hide Sorting

You can sort these results in two ways:

By entity
Chronological order for dates, alphabetical order for places and people.
By position (current method)
As the entities appear in the document.

You are currently sorting in ascending order. Sort in descending order.

hide Most Frequent Entities

The entities that appear most frequently in this document are shown below.

Entity Max. Freq Min. Freq
Europe 998 0 Browse Search
United States (United States) 994 0 Browse Search
England (United Kingdom) 766 0 Browse Search
France (France) 692 0 Browse Search
China (China) 602 0 Browse Search
London (United Kingdom) 494 0 Browse Search
Early English 488 0 Browse Search
Department de Ville de Paris (France) 458 0 Browse Search
James Watt 343 1 Browse Search
Herodotus 256 0 Browse Search
View all entities in this document...

Browsing named entities in a specific section of Knight's Mechanical Encyclopedia (ed. Knight). Search the whole document.

Found 250 total hits in 129 results.

1 2 3 4 5 6 ...
Kingston, Ga. (Georgia, United States) (search for this): chapter 11
oof. (Carpentry.) One having but one vertical post in each truss. King-rod. A tension rod depending from the ridge of a roof and uniting with the tie-rod; occupying the position of the king-post in wooden roofs. See King-post (A). Kingston's valve. A conical valve, forming the outlet of the blow-off pipe of a marine engine; it opens through the side of the vessel by turning a screw. Kingston's valve. King-truss. A roof or bridgetruss framed with a King-post (which seeKingston's valve. King-truss. A roof or bridgetruss framed with a King-post (which see). Kink. (Nautical.) A sharp bend in a rope or cable which prevents its reeving through a block or a hole. Kinsh. A crowbar used in quarrying. Kio-tome. (Surgical.) A knife for cutting membrane; especially certain pseudo-membraneous bands in the rectum and bladder. Kip. Leather of yearlings or small cattle. A grade between calf and cowhide. Kip-skin. Kirb. See curb. Kish. (Smelting.) a. A carburet of iron which, when cold, appears in bright shini
Herculaneum (Italy) (search for this): chapter 11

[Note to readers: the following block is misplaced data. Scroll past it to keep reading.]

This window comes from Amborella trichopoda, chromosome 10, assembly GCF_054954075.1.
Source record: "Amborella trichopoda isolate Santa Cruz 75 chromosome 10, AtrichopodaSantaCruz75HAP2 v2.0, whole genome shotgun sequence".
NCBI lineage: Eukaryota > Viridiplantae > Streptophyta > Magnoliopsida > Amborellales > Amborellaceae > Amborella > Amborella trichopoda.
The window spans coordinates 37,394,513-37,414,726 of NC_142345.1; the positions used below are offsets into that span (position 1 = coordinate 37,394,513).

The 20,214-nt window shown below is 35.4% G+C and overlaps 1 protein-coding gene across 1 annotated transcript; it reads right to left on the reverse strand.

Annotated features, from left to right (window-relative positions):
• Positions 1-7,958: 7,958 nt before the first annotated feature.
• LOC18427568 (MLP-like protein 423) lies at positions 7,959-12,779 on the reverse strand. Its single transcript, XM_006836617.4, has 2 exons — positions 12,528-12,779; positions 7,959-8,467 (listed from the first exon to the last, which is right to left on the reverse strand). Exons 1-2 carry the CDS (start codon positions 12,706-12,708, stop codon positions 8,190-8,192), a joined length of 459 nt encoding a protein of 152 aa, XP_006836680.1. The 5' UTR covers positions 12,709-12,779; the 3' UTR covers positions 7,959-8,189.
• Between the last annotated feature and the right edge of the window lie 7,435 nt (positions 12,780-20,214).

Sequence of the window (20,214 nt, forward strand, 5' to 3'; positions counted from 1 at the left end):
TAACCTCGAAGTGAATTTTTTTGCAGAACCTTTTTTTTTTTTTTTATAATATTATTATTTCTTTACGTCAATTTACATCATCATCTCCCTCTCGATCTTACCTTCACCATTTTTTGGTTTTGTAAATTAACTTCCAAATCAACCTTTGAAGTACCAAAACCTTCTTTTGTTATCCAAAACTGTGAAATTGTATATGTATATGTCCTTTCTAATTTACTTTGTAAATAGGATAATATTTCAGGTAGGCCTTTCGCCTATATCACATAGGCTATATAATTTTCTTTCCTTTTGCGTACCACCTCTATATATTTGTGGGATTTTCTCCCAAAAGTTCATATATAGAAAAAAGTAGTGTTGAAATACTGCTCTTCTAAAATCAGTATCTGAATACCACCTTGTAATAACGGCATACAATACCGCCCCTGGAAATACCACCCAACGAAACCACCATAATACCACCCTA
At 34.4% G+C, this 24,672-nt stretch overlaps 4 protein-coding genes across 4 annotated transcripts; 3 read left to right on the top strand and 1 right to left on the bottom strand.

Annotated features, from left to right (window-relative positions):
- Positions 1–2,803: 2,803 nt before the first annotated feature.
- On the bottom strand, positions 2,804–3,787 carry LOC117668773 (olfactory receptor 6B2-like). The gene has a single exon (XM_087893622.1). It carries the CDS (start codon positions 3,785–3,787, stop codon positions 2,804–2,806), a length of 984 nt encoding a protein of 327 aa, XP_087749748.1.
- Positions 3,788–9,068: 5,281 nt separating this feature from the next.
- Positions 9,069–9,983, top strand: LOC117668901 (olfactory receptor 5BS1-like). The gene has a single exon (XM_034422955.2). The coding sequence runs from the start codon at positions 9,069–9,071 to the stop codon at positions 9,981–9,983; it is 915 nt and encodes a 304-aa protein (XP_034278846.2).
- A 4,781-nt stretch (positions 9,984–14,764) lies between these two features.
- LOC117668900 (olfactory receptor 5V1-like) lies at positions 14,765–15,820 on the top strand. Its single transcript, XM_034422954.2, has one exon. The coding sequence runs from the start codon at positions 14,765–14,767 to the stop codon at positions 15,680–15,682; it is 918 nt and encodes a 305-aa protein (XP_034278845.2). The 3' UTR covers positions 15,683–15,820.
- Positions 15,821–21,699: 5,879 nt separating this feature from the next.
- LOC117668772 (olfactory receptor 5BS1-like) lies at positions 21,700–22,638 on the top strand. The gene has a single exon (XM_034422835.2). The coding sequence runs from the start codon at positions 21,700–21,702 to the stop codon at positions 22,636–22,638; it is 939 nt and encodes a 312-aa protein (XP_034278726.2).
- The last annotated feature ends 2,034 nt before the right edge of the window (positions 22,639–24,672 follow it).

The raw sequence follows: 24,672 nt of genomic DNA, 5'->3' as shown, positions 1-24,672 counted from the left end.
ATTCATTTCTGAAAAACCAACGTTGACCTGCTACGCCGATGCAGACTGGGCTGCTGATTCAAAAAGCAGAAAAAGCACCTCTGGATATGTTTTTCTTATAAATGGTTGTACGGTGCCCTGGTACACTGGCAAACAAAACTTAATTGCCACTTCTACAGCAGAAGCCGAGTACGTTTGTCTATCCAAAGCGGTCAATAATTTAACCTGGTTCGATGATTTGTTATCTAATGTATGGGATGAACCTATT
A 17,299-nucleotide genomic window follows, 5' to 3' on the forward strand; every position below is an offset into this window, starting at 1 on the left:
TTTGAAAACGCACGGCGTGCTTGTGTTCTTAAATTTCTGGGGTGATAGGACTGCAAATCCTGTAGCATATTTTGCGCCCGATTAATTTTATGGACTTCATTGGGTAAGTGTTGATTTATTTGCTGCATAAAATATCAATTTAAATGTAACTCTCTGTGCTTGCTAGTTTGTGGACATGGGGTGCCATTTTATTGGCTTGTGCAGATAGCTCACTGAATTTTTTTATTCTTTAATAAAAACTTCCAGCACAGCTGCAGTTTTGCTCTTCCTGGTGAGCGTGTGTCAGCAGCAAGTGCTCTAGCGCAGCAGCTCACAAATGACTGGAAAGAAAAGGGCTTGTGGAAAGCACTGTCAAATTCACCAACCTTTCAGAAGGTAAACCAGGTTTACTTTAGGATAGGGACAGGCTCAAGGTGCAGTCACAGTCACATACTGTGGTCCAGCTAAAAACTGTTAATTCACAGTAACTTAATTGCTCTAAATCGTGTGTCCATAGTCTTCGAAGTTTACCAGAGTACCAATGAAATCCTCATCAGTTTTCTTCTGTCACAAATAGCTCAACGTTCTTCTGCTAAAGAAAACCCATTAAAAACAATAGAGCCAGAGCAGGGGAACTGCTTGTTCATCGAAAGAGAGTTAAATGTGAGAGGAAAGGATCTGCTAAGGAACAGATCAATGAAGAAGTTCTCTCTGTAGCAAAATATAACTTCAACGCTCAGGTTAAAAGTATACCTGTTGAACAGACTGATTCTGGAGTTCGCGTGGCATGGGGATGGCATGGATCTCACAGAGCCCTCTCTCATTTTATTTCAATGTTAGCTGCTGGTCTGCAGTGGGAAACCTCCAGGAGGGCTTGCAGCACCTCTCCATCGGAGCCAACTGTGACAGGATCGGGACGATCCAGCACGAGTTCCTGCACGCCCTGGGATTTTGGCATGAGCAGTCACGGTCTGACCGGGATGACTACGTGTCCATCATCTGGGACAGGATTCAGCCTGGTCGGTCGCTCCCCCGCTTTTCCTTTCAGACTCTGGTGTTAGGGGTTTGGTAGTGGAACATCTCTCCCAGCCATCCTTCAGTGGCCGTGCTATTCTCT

ege of Troy, 1193 B. C. The bolt of the lock mentioned in the Odyssey was moved by pulling a latch-string which passed through the door and hung outside. Denon has engraved an Egyptian lock which no doubt had a key. The Roman keys were very various (see f g h i, Fig. 2742), some like the old Egyptian and others like the modern. The ring, or bow, stem, and bit are all there. Some have hollow barrels, like our trunk keys. Thirty varieties are shown by Montfaucon. The keys found at Herculaneum show that the art of lock-making (A. D. 79) was well understood. 4. (Joinery.) a. A piece of timber let transversely into the back of a board, which consists of several breadths, for the purpose of preventing warping. b. The last board of a floor or platform which is driven into position and keys up the others. c. A tenon piece, of the nature of a dowel entering coincident parts in matched boards, and holding them together, or in correspondence. d. The roughing on the under
Bethel, Me. (Maine, United States) (search for this): chapter 11
aturating timber depends on its thickness; 24 hours are required for each inch in thickness, for boards and small timbers. The timbers, after saturation, should be placed under a shed or cover from the sun and rain, to dry gradually. In about 14 days timber not exceeding 3 inches in thickness will be perfectly dry and seasoned, and fit for use. Large timbers will require a proportionate time, according to their thickness. Some processes of similar import may be shortly stated. In Bethel's process, creosote is employed and forced under heavy pressure into the pores of the wood. (1838.) Robbins expels moisture by heat and then saturates with coal-tar, resin, or bituminous oils, at 325° Fah. (1865). Blythe treats with steam combined with hydrocarbon vapor. Burnett employs chloride of zinc in solution, under pressure. (1838.) Boucherie used pyrolignite of iron. (1840.) Payne, sulphate of iron. (1842.) Margary, acetate or sulphate of copper. (1837.) Van der